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Justices side with Colorado baker on same-sex wedding cake

Posted: Mon Jun 04, 2018 8:21 am
by Stu
Some good news.

Justices side with Colorado baker on same-sex wedding cake

WASHINGTON (AP) -- The Supreme Court ruled narrowly Monday for a Colorado baker who wouldn't make a wedding cake for a same-sex couple. But the court is not deciding the big issue in the case, whether a business can invoke religious objections to refuse service to gay and lesbian people.

The justices' limited ruling turned on what the court described as anti-religious bias on the Colorado Civil Rights Commission when it ruled against baker Jack Phillips. The justices voted 7-2 that the commission violated Phillips' rights under the First Amendment.

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Re: Justices side with Colorado baker on same-sex wedding cake

Posted: Mon Jun 04, 2018 10:11 am
by Philip
This is a good ruling, as otherwise, the state would essentially be saying that the Baker's refusal, which was based upon their faith in what God's Word teaches about what marriage truly is and how they desired to stand up for that by not going along with the requested service, would otherwise be considered hateful against a segment of society. If allowed to stand, this would make people criminals for practicing their faith as they see fit. UNLESS people are truly hurting someone by how they live out their faith, they should have the freedom to do so. NO one has the right to force others to believe as they do, or to disregard their faith's tenants. Also, inconvenience is not truly harm. So, to respect how each person is allowed to live out their faith, there will necessarily be a hierarchy as to what is more important as to the rights of people and services. EVERYone can't get EVERY thing they'd like to, not and there still be the rights of people to live out their values, even if their values are different than those of others.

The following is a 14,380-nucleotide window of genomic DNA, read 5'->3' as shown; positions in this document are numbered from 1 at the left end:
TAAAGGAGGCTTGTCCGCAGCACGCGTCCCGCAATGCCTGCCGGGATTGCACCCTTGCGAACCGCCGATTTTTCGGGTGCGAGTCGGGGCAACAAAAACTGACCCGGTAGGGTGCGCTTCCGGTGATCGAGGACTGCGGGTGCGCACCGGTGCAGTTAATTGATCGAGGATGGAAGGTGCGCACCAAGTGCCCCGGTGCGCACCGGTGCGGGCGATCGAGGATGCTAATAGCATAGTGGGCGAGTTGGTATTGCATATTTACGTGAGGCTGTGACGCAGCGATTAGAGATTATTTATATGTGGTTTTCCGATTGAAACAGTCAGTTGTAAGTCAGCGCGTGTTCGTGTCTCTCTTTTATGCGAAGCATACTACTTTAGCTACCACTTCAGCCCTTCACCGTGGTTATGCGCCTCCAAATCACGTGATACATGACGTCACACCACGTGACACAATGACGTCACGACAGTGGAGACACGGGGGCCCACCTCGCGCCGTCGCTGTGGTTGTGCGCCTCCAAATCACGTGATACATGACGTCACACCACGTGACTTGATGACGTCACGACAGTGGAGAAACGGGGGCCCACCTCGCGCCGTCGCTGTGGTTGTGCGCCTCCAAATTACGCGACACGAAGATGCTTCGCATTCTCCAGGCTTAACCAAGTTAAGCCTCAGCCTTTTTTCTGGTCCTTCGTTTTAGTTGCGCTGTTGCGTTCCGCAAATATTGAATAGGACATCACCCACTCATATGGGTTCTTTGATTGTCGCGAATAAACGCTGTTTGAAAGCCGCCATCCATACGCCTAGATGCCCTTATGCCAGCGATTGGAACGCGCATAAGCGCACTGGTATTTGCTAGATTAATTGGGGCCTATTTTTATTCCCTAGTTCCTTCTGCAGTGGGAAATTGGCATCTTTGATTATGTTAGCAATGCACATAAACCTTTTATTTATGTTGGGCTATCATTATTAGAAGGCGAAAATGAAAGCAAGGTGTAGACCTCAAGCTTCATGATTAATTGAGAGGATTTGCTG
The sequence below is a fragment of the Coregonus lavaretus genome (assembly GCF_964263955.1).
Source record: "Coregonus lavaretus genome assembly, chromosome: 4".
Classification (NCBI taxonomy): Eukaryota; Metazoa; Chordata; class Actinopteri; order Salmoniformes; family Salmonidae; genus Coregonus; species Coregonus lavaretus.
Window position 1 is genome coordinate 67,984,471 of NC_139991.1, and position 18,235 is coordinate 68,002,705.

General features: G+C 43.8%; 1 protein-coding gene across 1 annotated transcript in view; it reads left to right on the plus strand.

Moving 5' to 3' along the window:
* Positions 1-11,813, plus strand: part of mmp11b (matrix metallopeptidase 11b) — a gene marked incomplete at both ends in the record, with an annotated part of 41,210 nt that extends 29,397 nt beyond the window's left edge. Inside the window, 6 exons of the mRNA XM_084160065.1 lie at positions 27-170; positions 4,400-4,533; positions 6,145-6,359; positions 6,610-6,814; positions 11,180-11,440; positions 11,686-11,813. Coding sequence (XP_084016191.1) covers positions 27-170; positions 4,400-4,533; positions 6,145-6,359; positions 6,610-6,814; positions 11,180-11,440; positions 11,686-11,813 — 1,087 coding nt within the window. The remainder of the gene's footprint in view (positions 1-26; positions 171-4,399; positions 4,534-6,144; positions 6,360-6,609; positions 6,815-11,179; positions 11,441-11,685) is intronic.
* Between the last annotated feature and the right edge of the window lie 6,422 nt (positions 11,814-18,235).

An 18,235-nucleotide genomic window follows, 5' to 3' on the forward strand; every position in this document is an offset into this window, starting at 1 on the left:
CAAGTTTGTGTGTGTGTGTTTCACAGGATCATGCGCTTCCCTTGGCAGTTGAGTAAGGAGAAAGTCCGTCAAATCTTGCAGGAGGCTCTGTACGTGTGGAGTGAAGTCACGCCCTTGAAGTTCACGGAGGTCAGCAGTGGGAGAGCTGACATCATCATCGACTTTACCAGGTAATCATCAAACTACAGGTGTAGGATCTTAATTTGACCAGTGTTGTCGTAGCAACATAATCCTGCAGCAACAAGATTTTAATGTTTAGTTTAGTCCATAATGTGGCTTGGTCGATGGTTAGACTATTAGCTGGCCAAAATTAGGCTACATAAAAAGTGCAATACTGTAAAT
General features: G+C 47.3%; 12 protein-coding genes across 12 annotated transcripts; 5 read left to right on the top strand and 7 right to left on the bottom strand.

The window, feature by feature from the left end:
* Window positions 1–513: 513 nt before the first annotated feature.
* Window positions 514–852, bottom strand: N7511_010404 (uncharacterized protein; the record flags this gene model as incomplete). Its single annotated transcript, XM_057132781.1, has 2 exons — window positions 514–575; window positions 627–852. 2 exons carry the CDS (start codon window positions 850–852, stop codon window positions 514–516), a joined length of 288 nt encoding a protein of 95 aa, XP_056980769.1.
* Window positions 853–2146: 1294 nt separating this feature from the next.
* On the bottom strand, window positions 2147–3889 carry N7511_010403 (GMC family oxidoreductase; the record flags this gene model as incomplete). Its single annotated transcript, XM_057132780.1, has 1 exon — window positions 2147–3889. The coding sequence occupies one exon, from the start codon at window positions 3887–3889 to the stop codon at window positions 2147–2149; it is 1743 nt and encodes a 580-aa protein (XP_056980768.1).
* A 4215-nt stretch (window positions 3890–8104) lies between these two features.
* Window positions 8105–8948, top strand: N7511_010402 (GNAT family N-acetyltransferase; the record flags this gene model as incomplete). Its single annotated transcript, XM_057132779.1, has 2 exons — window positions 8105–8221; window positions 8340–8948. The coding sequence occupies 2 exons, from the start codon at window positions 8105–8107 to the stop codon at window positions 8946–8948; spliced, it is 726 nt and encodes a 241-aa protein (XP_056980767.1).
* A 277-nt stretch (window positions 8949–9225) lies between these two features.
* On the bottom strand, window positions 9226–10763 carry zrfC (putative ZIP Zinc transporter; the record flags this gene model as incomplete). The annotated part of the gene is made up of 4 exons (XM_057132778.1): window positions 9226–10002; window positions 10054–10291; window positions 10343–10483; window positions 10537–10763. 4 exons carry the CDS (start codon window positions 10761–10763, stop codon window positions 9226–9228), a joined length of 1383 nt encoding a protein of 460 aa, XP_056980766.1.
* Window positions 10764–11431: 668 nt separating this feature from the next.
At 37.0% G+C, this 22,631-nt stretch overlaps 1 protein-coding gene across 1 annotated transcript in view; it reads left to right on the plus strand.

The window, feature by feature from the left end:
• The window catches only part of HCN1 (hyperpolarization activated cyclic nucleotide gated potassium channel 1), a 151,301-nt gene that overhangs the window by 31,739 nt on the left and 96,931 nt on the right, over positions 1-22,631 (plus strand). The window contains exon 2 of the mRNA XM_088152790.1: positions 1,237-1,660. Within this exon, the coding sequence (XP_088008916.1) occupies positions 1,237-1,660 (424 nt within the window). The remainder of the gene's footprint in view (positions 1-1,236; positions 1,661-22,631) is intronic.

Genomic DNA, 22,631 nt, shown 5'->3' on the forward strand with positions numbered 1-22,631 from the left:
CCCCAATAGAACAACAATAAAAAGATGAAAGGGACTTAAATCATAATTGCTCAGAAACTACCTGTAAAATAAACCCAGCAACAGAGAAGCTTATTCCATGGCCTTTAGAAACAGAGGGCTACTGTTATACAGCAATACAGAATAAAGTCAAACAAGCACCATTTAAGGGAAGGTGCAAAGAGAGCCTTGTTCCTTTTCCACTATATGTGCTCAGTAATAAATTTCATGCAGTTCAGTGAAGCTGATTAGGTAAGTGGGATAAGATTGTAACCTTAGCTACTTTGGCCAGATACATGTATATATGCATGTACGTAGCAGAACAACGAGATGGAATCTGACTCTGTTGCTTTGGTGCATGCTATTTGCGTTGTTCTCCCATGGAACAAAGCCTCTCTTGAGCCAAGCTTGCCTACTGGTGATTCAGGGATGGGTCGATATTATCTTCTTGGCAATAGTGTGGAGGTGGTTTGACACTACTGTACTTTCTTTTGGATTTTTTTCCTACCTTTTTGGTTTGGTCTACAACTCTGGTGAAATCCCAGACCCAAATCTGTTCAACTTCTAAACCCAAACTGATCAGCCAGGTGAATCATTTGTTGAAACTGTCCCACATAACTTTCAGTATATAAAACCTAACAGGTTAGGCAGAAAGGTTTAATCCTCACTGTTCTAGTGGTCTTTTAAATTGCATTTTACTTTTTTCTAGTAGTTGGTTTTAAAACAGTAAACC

This is why elections matter - the high court is appointed by elected officials, per the nomination process and votes required to seat a judge. Like him or hate him, Trump may get two more picks for additional supremes.

Re: Justices side with Colorado baker on same-sex wedding cake

Posted: Fri Jun 08, 2018 6:21 am
by Kurieuo
We were right and not just bigots afterall! D220 spat the dummy and left for no reason then. ;)

Re: Justices side with Colorado baker on same-sex wedding cake

Posted: Fri Jun 08, 2018 7:55 am
by RickD
Kurieuo wrote:
Fri Jun 08, 2018 6:21 am
We were right and not just bigots afterall! D220 spat the dummy and left for no reason then. ;)
That's not fair Kurieuo. Danieltwotwenty left for a perfectly good reason. He's taking some time away so he can grow thicker skin.

Re: Justices side with Colorado baker on same-sex wedding cake

Posted: Fri Jun 08, 2018 9:31 am
by edwardmurphy
And out of the woodwork come the newly emboldened bigots righteous, vindicated Christians.

Re: Justices side with Colorado baker on same-sex wedding cake

Posted: Fri Jun 08, 2018 10:21 am
by Stu
edwardmurphy wrote:
Fri Jun 08, 2018 9:31 am
And out of the woodwork come the newly emboldened bigots righteous, vindicated Christians.
What about the guy who kicked a man out of his coffee shop just because he was a Trump supporter? You just as outraged about that?

Re: Justices side with Colorado baker on same-sex wedding cake

Posted: Fri Jun 08, 2018 10:43 am
by RickD
edwardmurphy wrote:
Fri Jun 08, 2018 9:31 am
And out of the woodwork come the newly emboldened bigots righteous, vindicated Christians.
Ed,

Thanks for taking an example of a man misrepresenting Christianity, and applying it to Christians.

Re: Justices side with Colorado baker on same-sex wedding cake

Posted: Fri Jun 08, 2018 11:18 am
by edwardmurphy
Stu - I'm not outraged, but I disagree with the decision. It was a narrow one, though, so I don't think that we're looking at an America where Christians can do whatever they feel like while hiding behind religious privilege. That's something, at least.

I'm not familiar with the coffee shop thing and I'm not going to form an opinion until I have a complete set of facts to base it on. Send me a link with the details and I'll look at it and see.

Rick - You seem to be making a No True Scotsman argument there. I think you know as well as I do that there are plenty of socially conservative Christians whose views align perfectly with the guy quoted in the article. So are you saying that none of those people represent Christianity? Last I looked there were plenty of regular posters on these very forums who don't think that liberal or moderate Christians represent Christianity, either. So whose left to speak for Christianity?